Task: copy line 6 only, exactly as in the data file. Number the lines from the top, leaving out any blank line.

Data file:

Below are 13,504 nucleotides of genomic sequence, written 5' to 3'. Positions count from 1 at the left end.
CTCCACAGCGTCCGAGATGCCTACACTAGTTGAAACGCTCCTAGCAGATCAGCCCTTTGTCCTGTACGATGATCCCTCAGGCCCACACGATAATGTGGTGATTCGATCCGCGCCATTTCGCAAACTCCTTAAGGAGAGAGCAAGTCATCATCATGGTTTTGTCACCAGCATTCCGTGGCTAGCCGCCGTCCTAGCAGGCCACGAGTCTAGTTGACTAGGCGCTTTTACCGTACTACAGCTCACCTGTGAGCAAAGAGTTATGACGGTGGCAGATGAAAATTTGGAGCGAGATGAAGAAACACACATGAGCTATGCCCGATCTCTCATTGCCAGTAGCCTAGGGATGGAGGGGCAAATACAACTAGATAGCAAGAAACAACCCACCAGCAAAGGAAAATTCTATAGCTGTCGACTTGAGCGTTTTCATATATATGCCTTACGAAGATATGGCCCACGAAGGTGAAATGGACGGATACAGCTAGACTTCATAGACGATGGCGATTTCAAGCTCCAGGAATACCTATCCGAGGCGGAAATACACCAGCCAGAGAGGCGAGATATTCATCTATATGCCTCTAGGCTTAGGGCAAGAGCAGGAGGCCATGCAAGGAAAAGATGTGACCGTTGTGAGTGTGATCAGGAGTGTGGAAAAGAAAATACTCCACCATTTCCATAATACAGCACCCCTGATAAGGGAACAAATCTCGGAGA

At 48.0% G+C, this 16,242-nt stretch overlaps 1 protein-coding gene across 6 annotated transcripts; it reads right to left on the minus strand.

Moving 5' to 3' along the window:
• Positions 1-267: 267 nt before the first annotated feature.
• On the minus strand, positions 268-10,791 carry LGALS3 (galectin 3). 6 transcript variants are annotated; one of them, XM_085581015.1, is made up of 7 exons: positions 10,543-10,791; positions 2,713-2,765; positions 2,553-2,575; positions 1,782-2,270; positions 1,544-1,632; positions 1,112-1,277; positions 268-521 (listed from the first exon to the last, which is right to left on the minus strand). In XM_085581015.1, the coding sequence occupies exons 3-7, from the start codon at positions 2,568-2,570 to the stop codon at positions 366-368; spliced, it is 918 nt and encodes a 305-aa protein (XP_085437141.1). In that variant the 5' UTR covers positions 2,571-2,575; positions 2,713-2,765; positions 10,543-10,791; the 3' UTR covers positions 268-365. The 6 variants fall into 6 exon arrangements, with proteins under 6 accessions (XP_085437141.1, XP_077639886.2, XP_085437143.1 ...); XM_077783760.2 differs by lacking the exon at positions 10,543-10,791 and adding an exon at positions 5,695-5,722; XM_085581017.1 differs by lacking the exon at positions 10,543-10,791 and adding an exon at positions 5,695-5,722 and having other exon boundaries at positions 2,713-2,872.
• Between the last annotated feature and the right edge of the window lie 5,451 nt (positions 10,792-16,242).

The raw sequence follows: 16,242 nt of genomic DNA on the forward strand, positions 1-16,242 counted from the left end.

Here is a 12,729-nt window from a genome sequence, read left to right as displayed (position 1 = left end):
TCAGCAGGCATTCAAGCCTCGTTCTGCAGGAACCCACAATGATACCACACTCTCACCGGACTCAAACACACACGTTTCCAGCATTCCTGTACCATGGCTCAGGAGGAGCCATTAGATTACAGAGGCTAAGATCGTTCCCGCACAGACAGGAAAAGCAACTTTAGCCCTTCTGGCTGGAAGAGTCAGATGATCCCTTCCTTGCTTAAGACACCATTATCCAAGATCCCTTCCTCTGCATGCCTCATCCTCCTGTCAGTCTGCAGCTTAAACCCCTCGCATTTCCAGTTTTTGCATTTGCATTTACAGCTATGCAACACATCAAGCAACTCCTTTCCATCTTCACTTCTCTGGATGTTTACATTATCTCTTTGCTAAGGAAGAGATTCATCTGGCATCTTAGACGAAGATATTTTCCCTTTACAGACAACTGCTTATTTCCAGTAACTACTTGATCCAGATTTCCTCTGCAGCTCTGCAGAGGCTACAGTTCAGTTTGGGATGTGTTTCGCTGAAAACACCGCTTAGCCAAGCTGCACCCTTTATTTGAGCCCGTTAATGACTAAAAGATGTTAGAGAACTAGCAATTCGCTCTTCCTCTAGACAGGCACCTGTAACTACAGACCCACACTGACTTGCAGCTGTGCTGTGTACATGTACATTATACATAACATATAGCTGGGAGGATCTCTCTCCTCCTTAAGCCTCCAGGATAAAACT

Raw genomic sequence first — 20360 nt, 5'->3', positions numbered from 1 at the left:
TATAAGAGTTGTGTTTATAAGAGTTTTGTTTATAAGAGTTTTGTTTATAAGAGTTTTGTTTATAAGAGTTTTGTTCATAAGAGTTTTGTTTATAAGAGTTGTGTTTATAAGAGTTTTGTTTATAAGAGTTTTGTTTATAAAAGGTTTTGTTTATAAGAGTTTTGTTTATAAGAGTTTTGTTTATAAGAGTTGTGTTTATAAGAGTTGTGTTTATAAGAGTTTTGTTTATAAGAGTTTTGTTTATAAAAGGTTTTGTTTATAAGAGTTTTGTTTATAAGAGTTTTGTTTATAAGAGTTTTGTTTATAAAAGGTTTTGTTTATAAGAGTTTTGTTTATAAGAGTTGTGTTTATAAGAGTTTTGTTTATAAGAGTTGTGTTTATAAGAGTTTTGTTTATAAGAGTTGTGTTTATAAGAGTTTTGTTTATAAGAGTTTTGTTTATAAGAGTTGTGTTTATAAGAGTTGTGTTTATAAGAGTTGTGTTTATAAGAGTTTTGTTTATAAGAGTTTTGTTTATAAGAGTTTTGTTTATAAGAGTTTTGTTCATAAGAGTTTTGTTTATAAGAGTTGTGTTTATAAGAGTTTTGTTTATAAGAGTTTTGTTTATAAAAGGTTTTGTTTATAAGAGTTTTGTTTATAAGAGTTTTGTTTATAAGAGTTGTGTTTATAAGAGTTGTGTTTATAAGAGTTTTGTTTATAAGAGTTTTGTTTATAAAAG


• On the minus strand, positions 268-10,791 carry LGALS3 (galectin 3). 6 transcript variants are annotated; one of them, XM_085581015.1, is made up of 7 exons: positions 10,543-10,791; positions 2,713-2,765; positions 2,553-2,575; positions 1,782-2,270; positions 1,544-1,632; positions 1,112-1,277; positions 268-521 (listed from the first exon to the last, which is right to left on the minus strand). In XM_085581015.1, the coding sequence occupies exons 3-7, from the start codon at positions 2,568-2,570 to the stop codon at positions 366-368; spliced, it is 918 nt and encodes a 305-aa protein (XP_085437141.1). In that variant the 5' UTR covers positions 2,571-2,575; positions 2,713-2,765; positions 10,543-10,791; the 3' UTR covers positions 268-365. The 6 variants fall into 6 exon arrangements, with proteins under 6 accessions (XP_085437141.1, XP_077639886.2, XP_085437143.1 ...); XM_077783760.2 differs by lacking the exon at positions 10,543-10,791 and adding an exon at positions 5,695-5,722; XM_085581017.1 differs by lacking the exon at positions 10,543-10,791 and adding an exon at positions 5,695-5,722 and having other exon boundaries at positions 2,713-2,872.